2. Conspire with one of the kaer’s nethermancers (the PC Thok) to help frame Torvis Sternhand (the one human on the kaer council of elders) to accuse him of horror taint.
  3. Once the adept expedition had left the kaer, accuse Torvis of taint publicly with the support of the elves, who would be under the impression it was just a maneuver to gain the Torvis’ pivotal seat for themselves.
  4. At Torvis’ execution and the elevation of the newest councilmen to replace him, enact a ritual that would awaken the corrupted Cherin seeds each kaer member had ingested during their Naming.
  5. The seeds would spout forth and mass together, creating a tainted conglomeration that would channel the combined lifeforce of the kaer’s inhabitants into a specially prepared orichalcum cage, which would then be combined with the lifeforce of the opposite kaer (who’s similar sacrifices was being coordinated by that kaer’s harbinger) to summon the horror.

As the adepts explored the valley, their primary clues would come from messages Jaspree was attempting to send them in response to the corruption of his domain (plantlife) being used to summon the horror. A shared vision of the past would have a friendly elderly gardener of a village give the characters information that would lead them to seeing the orichalcum tablets and a perverse grimoire in the possession of one of the Lightfeather ancestors. They would also witness a Naming Ritual from the time that didn’t include the ingesting of a Cherin seed (that part of the plan hadn’t been formulated yet). Considering denizens of the kaer would have been told that the current naming ritual is the same that has been used since before the valley was settled, this should raise some questions.

Later after the vision they would find the remains of an enchanted grove choked over with tainted brambles. Clearing away the brambles and purifying the fountain in the small temple to Jaspree at the center of the grove would reveal a carving of the Passion that looked just like the gardener from the vision. In addition anyone drinking from the blessed fountain would begin retching within minutes, eventually coughing up the tangle of black vines that was the Cherin seed from their Naming Ritual. The PCs wouldn’t know what that meant right away and might even scare them, but if they were astute they may start to piece things together.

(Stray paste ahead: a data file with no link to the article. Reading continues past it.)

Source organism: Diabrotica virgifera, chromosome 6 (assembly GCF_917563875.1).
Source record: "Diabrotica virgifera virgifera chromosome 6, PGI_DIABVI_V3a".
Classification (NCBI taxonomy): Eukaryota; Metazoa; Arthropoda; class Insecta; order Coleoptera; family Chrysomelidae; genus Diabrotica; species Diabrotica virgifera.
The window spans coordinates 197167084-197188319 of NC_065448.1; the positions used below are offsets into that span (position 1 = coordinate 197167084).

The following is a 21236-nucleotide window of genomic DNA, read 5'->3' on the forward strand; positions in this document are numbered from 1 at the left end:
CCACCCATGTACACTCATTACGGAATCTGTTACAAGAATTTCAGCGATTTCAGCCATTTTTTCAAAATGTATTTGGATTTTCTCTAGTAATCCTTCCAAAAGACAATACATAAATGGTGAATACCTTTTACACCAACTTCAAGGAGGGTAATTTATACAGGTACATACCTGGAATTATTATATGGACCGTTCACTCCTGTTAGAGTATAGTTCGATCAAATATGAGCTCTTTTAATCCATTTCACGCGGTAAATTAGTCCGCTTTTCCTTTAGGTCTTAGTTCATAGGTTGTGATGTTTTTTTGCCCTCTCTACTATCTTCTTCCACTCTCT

Eventually the characters would arrive at Kaer Northhome and find it overgrown with similar tainted plantlife as the grove of Jaspree, including odd-shaped cocoons containing the kaer’s denizens. Exploration would turn up that kaer’s harbinger’s orichalcum slab, which would reveal the purpose of the plants, where the denizens were (if they didn’t already carve open a cocoon to look), that it was all part of a ritual to harvest life force to summon a horror, and that the ritual was to be duplicated in their own kaer for the summoning to be complete. At that point the PCs would have to race back to their kaer to save its inhabitants. I had a number of ways to handle the finale, but it all was going to depend on how the players had reacted to different aspects of the story along the way.

So that was the plan for First Dawn in an (admittedly large) nutshell. I had high hopes for this game and had plenty of visuals and descriptions I wanted to give the players of the post-Scourge landscape but unfortunately fate decided it was not to be and the campaign got derailed early on, as my next blarg will detail.

2 thoughts on “Earthdawn: First Dawn – The Campaign that Wasn’t”

  1. That’s a neat story. I wonder how long you could have gone without just “giving it away” on the slab.

  2. I had planned to be pretty obvious with many of the clues, and there was an NPC with the party (an obsidiman who had been in The Dreaming since the beginning of the Scourge) that would help them piece things together as the adventure went along. The slab was going to be my backup in case they missed something along the way as well as confirmation that their guesses had been right.

    At least, that was the plan. 🙂